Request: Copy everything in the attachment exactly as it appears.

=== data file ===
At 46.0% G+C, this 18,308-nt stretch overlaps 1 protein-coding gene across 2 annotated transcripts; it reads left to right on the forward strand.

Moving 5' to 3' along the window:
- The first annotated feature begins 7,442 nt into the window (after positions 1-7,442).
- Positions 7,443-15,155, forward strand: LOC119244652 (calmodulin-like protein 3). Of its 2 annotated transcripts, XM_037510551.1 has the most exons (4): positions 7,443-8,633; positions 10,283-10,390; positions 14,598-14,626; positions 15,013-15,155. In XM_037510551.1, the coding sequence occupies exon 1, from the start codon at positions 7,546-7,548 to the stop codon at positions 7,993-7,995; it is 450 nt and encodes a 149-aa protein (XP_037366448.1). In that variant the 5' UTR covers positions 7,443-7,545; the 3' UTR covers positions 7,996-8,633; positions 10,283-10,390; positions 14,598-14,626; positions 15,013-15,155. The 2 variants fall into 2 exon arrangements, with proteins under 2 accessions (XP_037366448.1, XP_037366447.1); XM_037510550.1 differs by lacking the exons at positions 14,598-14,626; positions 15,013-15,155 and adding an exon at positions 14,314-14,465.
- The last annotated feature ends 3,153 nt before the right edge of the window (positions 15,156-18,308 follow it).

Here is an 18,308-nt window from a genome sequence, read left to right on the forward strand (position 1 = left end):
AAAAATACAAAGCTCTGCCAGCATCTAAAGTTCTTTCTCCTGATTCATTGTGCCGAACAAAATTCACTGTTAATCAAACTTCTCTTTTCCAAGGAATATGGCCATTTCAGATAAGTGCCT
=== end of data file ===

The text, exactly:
At 46.0% G+C, this 18,308-nt stretch overlaps 1 protein-coding gene across 2 annotated transcripts; it reads left to right on the forward strand.

Moving 5' to 3' along the window:
- The first annotated feature begins 7,442 nt into the window (after positions 1-7,442).
- Positions 7,443-15,155, forward strand: LOC119244652 (calmodulin-like protein 3). Of its 2 annotated transcripts, XM_037510551.1 has the most exons (4): positions 7,443-8,633; positions 10,283-10,390; positions 14,598-14,626; positions 15,013-15,155. In XM_037510551.1, the coding sequence occupies exon 1, from the start codon at positions 7,546-7,548 to the stop codon at positions 7,993-7,995; it is 450 nt and encodes a 149-aa protein (XP_037366448.1). In that variant the 5' UTR covers positions 7,443-7,545; the 3' UTR covers positions 7,996-8,633; positions 10,283-10,390; positions 14,598-14,626; positions 15,013-15,155. The 2 variants fall into 2 exon arrangements, with proteins under 2 accessions (XP_037366448.1, XP_037366447.1); XM_037510550.1 differs by lacking the exons at positions 14,598-14,626; positions 15,013-15,155 and adding an exon at positions 14,314-14,465.
- The last annotated feature ends 3,153 nt before the right edge of the window (positions 15,156-18,308 follow it).

Here is an 18,308-nt window from a genome sequence, read left to right on the forward strand (position 1 = left end):
AAAAATACAAAGCTCTGCCAGCATCTAAAGTTCTTTCTCCTGATTCATTGTGCCGAACAAAATTCACTGTTAATCAAACTTCTCTTTTCCAAGGAATATGGCCATTTCAGATAAGTGCCT